Arizona Yes Dietician requirements.
    Arkansas Yes Staffing; hygiene of staff; method of determining dietary staff needs; percentage of time of supervisor.
    California Yes Dietitian service staff; clothing for staff; personal hygiene.
    Colorado Yes Number of staff; policies; no nail polish or false nails.
    Connecticut Yes Employ sufficient personnel.
    Delaware No Delaware regulations do not contain specific content for Dieticians and Staff.
    District of Columbia Yes Personnel; procedure when infection is suspected; manager certification.
    Florida Yes Personnel; procedure when infection is suspected; manager certification; dietary tasks performed under supervision of licensed nurse.
    Georgia Yes Federal regulations.
    Hawaii Yes Consultation; training; in-service.
    Idaho Yes Supervisor responsibilities; qualifications; staff only work in dietary or put on clean uniform or gown.
    Illinois Yes Director of food services; duties; consultation; sufficient personnel.
    Indiana Yes Qualifications of dietitian; hours required; duties.
    Iowa Yes Job description; written policies; staffing; in service.
    Kansas Yes Kansas state requirements; temporary license; qualifications; application process; sponsorship; reinstatement of license.
    Kentucky Yes Qualifications of dietitian; sufficient staff.
    Louisiana Yes Dietary manager definition; dietary staff hygienic practices; dietary staff storage of personal items.
    Maine Yes Policies and procedures manual; health and hygiene; staffing; food service supervisor; administration.
    Maryland Yes Supervision; dietetic services; consultation; staffing; coordination of nursing & dietetic services.
    Massachusetts Yes Dietary service requirements; supervisor; records; minimum sanitation standards for food services personnel.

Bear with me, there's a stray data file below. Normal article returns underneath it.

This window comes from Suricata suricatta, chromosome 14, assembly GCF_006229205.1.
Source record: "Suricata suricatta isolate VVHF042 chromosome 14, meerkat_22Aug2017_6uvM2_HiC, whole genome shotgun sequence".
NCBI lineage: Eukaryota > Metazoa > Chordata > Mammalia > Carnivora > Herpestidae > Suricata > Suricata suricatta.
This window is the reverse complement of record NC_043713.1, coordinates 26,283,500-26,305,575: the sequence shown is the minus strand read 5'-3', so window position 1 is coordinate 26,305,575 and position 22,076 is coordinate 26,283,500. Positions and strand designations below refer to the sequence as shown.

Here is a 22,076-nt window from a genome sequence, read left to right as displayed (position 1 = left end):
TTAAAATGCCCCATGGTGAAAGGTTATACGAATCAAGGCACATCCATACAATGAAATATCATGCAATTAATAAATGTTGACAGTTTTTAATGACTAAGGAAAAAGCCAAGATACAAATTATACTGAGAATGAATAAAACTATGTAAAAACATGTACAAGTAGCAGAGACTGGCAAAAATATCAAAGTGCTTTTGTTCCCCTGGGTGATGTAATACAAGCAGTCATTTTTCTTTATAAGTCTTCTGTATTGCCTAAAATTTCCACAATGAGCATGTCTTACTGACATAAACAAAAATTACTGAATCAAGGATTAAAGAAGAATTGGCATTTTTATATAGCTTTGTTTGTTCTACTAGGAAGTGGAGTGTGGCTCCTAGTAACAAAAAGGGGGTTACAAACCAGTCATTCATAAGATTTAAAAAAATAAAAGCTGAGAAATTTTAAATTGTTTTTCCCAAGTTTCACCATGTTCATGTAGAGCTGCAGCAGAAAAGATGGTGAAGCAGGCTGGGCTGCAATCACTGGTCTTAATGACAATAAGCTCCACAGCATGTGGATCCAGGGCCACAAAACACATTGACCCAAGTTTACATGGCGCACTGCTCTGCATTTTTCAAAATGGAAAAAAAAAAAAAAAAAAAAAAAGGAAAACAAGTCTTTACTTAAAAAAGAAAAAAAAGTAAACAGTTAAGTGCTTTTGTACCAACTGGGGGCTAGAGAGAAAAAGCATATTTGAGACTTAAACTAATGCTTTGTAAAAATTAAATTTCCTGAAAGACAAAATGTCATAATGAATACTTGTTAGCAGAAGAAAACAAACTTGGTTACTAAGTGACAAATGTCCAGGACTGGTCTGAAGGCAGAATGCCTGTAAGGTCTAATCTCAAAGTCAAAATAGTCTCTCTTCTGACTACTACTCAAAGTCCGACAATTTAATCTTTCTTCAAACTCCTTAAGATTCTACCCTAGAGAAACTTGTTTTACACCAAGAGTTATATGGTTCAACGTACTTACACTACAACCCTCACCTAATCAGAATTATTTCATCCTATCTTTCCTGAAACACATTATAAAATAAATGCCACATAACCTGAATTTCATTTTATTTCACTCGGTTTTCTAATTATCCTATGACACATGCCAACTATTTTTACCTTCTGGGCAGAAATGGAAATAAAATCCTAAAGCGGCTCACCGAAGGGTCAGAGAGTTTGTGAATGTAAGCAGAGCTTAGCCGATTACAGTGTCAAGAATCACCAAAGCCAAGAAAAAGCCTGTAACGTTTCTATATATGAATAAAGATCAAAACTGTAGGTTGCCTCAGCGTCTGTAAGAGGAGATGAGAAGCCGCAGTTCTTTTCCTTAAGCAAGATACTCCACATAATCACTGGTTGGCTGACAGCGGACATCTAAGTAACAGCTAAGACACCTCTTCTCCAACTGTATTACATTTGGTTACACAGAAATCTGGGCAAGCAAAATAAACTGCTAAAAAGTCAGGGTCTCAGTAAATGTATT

Michigan Yes Dietary services qualification.
    Minnesota Yes Dietary staff requirements; direction of dietary department; food poisoning and disease reporting; direction of dietary department.
    Mississippi Yes Direction and supervision; food service personnel; dietician.
    Missouri Yes Food services reviewed by consultant at least quarterly.
    Montana No Montana regulations do not contain specific content for Dieticians and Staff.
    Nebraska Yes Dietary staffing; food service director; qualifications of dietician; responsibilities.
    Nevada Yes Dietician requirements; duties.
    New Hampshire Yes Training program.
    New Jersey Yes Dietician requirements; dietician shall spend an average of 15 minutes per resident each month providing dietary services; advisory dietary services.
    New Mexico Yes Staff; hygiene of staff.
    New York Yes Dietician qualifications; sufficient staff.
    North Carolina Yes Director of food service; sufficient staff; handbook.
    North Dakota Yes Dietician requirements.
    Ohio Yes Dietician; monitoring and assessing; tube feeding.
    Oklahoma Yes Clinical records; nutritional assessment; nutritionist or dietitian.
    Oregon Yes Staffing; qualifications of supervisor or dietician; orientation; staffing.
    Pennsylvania Yes Manual; personnel hygiene; overall supervisory responsibility.
    Rhode Island Yes Responsibilities of dietician; staff duties.
    South Carolina Yes Worker hygiene; personnel; dietician duties and requirements.
    South Dakota Yes Dietician; written dietetic policies; nutritional assessment.
    Tennessee Yes Designate a person as director; qualifications; education programs including orientation.
    Texas Yes Staffing; director of food service requirements; consultant requirements; clinical records; staff hygiene.
    Utah Yes Dietician requirements.
    Vermont Yes Dietician requirements.
    Virginia Yes Staff responsible for full time management and supervision of dietary service; duties.
    Washington Yes Nutrition assessment; liaison with medical and nursing staff and administrator; in-service training; dietician; qualifications.
    West Virginia Yes Dietician qualifications; sufficient staff.
    Wisconsin Yes Director of food services; qualifications; hygiene of staff.
    Wyoming Yes Consultant dietitian hour requirements; responsibilities of supervisor.

    Complete Transcript of State Requirements on Dietitians and Staff    (TOP)